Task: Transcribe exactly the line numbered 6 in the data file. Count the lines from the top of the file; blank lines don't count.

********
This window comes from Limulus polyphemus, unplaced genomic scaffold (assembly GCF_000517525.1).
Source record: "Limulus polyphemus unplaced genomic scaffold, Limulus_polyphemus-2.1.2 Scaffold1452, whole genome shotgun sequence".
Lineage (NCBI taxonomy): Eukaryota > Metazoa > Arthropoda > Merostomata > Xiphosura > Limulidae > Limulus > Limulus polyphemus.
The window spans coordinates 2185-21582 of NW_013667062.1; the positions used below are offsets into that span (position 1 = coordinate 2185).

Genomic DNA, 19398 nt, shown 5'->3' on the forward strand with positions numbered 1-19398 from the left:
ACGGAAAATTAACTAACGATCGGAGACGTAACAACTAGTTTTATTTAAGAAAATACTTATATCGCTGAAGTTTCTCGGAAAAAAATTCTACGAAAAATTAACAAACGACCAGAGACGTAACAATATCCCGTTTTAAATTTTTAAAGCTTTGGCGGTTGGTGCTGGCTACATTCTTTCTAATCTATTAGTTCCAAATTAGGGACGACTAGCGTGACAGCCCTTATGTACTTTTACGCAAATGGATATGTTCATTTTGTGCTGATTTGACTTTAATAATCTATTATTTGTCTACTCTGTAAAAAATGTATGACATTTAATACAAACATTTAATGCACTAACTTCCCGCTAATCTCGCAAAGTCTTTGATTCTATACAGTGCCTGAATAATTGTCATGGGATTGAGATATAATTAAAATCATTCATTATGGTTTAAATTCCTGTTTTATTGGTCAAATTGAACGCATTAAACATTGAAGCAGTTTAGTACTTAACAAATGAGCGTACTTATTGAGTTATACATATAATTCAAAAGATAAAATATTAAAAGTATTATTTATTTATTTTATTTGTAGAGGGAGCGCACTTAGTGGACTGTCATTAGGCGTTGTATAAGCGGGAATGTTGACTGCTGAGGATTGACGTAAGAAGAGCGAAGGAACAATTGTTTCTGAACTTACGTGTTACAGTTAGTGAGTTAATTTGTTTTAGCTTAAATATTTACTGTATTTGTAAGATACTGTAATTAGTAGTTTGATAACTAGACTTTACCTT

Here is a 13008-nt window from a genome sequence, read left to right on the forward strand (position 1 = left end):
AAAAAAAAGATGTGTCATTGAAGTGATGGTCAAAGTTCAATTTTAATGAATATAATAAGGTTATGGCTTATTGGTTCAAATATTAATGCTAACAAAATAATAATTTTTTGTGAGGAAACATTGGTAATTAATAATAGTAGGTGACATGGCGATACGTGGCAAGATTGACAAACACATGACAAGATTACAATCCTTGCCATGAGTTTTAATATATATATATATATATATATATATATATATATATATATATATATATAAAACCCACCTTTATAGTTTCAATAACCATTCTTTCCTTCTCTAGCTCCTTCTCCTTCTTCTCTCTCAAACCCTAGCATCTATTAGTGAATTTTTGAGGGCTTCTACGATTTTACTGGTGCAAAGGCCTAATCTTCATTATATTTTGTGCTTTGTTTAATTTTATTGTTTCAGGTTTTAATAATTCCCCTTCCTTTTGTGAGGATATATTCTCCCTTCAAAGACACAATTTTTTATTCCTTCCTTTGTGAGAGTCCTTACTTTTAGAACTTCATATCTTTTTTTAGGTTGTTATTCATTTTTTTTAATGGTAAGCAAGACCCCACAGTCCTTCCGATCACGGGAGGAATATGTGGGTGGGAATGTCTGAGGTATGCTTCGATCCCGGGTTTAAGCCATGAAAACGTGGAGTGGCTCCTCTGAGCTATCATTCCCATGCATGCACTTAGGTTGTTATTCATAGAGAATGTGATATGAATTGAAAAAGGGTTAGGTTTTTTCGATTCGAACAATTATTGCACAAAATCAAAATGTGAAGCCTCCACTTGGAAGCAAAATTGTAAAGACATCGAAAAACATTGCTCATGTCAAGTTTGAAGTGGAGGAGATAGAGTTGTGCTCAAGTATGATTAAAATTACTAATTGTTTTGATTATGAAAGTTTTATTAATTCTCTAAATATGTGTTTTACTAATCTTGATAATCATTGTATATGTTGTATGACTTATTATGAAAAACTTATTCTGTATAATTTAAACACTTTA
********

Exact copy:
ACGGAAAATTAACTAACGATCGGAGACGTAACAACTAGTTTTATTTAAGAAAATACTTATATCGCTGAAGTTTCTCGGAAAAAAATTCTACGAAAAATTAACAAACGACCAGAGACGTAACAATATCCCGTTTTAAATTTTTAAAGCTTTGGCGGTTGGTGCTGGCTACATTCTTTCTAATCTATTAGTTCCAAATTAGGGACGACTAGCGTGACAGCCCTTATGTACTTTTACGCAAATGGATATGTTCATTTTGTGCTGATTTGACTTTAATAATCTATTATTTGTCTACTCTGTAAAAAATGTATGACATTTAATACAAACATTTAATGCACTAACTTCCCGCTAATCTCGCAAAGTCTTTGATTCTATACAGTGCCTGAATAATTGTCATGGGATTGAGATATAATTAAAATCATTCATTATGGTTTAAATTCCTGTTTTATTGGTCAAATTGAACGCATTAAACATTGAAGCAGTTTAGTACTTAACAAATGAGCGTACTTATTGAGTTATACATATAATTCAAAAGATAAAATATTAAAAGTATTATTTATTTATTTTATTTGTAGAGGGAGCGCACTTAGTGGACTGTCATTAGGCGTTGTATAAGCGGGAATGTTGACTGCTGAGGATTGACGTAAGAAGAGCGAAGGAACAATTGTTTCTGAACTTACGTGTTACAGTTAGTGAGTTAATTTGTTTTAGCTTAAATATTTACTGTATTTGTAAGATACTGTAATTAGTAGTTTGATAACTAGACTTTACCTT